Timer Based Movement with Vsync Tweening
The aim of this example is to demonstrate an approach for decoupling your games logic from the host computers drawing performance, which is commonly referred to as timer based movement
. However in this approach, we're going to keep our frame based approach also. By doing this, our game logic is the virtually the same as what it would be, except we're selectively executing the logic, and trying to tween (interpolate) the graphical output between logic refreshes. So if the host machine is running faster than we need, the player should see smoother motion (hopefully). But when the host is running slower, it'll start to step of course, since we're missing redraws. There's not really much that can be done about that. Regardless, by using such an approach it no longer matters how fast the host computer can draw the scene.
The concept is simple enough, our game has it's own Ideal refresh rate, this is the speed/rate that our game logic executes per second. Logic refers to the code that controls our game characters. Surprisingly these don't have to be updated every frame (here we're considering a frame to be a refresh of the graphical display), in fact a refresh of about 30 FPS or less, is more than adequate in most cases. So in other words, we're only polling the user input and moving the bad guys (or whatever character types are in your game) at this fixed 30fps period.
The test program does this by calculating the number of milliseconds between logic refreshes. If you want 30 logic updates per second and there's 1000 milliseconds per second. Then we calc the number of ticks between logic refreshes by dividing 1000 by our ideal rate. Eg (1000/30) - So each execution of our programs main loop, we're checking the current time (in milliseconds) against the expected time (in milliseconds) of the next logic update. If enough time has past, we refresh the logic to move our characters in our scene, if not, we fall through to and render the scene output. This is fine for machines that can run the game loop faster than the our required ideal logic rate, but on slower machine it's possible that more than one frame has past since we last processed logic. In this situation we calc the number of frames that have past, then simply refresh our logic this number of times. In this demo, i'm simply scaling the movement speeds by the number of the frames past, but it's the same thing.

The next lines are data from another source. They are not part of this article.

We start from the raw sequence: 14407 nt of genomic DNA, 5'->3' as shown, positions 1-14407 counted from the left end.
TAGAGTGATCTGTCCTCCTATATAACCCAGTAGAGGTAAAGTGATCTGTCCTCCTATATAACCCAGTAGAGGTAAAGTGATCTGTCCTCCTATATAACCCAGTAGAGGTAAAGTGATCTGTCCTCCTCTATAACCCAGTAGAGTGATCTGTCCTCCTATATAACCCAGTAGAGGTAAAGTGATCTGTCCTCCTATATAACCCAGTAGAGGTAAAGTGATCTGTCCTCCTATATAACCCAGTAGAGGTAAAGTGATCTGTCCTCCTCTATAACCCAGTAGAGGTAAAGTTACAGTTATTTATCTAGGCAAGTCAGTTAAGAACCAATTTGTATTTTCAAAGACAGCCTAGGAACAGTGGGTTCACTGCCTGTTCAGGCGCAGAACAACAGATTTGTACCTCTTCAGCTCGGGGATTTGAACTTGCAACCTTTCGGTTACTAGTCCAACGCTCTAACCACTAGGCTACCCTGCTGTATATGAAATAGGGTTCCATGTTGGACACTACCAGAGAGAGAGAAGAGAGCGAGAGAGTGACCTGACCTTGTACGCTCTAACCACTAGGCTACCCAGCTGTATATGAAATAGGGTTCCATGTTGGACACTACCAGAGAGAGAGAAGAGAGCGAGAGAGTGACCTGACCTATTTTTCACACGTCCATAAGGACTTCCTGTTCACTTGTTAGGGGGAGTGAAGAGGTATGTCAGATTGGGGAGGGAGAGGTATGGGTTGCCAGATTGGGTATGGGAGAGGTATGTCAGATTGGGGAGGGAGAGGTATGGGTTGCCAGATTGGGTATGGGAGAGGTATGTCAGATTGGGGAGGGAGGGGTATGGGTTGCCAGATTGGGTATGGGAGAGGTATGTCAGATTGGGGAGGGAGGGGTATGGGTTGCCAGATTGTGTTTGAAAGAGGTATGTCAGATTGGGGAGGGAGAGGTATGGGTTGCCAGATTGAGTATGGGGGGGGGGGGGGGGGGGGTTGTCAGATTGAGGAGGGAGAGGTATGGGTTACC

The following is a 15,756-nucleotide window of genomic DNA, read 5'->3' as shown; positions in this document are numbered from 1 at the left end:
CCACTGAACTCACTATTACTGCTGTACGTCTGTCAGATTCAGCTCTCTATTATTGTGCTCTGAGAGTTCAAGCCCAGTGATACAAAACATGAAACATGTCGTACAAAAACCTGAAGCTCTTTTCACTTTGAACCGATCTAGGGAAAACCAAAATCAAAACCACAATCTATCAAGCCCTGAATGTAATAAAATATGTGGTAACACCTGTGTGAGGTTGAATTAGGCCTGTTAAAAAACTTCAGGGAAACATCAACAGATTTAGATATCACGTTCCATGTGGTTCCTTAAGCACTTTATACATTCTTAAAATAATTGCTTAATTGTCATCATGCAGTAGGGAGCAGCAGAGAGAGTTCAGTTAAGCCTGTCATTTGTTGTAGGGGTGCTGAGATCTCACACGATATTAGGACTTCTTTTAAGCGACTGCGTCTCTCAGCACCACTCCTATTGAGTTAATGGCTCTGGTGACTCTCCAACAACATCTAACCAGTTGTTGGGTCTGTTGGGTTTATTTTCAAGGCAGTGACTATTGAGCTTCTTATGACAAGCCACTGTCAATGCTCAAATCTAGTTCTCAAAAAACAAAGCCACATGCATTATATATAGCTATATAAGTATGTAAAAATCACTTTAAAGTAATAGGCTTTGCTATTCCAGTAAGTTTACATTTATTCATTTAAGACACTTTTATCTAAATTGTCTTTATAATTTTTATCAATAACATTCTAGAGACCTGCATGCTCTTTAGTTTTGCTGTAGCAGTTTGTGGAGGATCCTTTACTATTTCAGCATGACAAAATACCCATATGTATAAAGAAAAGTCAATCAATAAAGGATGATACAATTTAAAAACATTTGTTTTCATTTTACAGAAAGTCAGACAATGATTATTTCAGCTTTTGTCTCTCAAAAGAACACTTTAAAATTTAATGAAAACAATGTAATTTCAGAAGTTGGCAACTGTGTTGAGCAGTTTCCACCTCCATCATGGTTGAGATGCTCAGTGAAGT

By now, you've probably thinking that if the logic only refreshes intermittently (slower then the monitor refresh rate), wouldn't the graphical output look a bit choppy ? - Yeah possibly, so to smooth out the motion, this where interpolated movement (tweening) comes into the equation. Each logic refresh, we're storing the position that our character is moving to, as well keeping track of the position that it was last located.. If a redraw occurs before the logic refreshes, and it most certainly will, then we render the characters movement interpolated against the time past. So the player sees intermediate steps, which smooth out the motion.
One thing to note is this at the end of the drawing a frame, we're not waiting until the next frame is due to the start (and therefore giving this time back to the computer). So the speed of the display loop is only limited to how fast the machine can render the graphics on the screen.
Since our logic is decoupled from the graphics refresh, it doesn't really matter how frequently the screen is drawn. So we can use a Vsync'd screen mode or cap the sync rate manually. However, if you want your program to behave NICER on faster systems, it's generally a good idea to limit the refresh bellow a certain point, say 100 fps. Otherwise your program will hog all of the systems resources, which can really annoying on desktop games.
The example demonstrates the approach in the overview above, in the demo it gives you controls over the the logic FPS rate, ranging from 2fps to 30fps. You'll notice that regardless of how fast the logic executes the scene looks virtually the same. Download Source (login required) Controls:
Function Keys (f1 to f5) set logic FPS rate
Down Arrow = Change SETFPS method
ENTER = Cap FPs via SetFPS to 100
SPACE = Toggle VSYNC
ESC = EXIT Related Articles Timer Based Movement Vsync / Frame Rate Scaling Handling Multiple Animations using Timer() Consistent Game Timing Timer Based Movement Star Field Download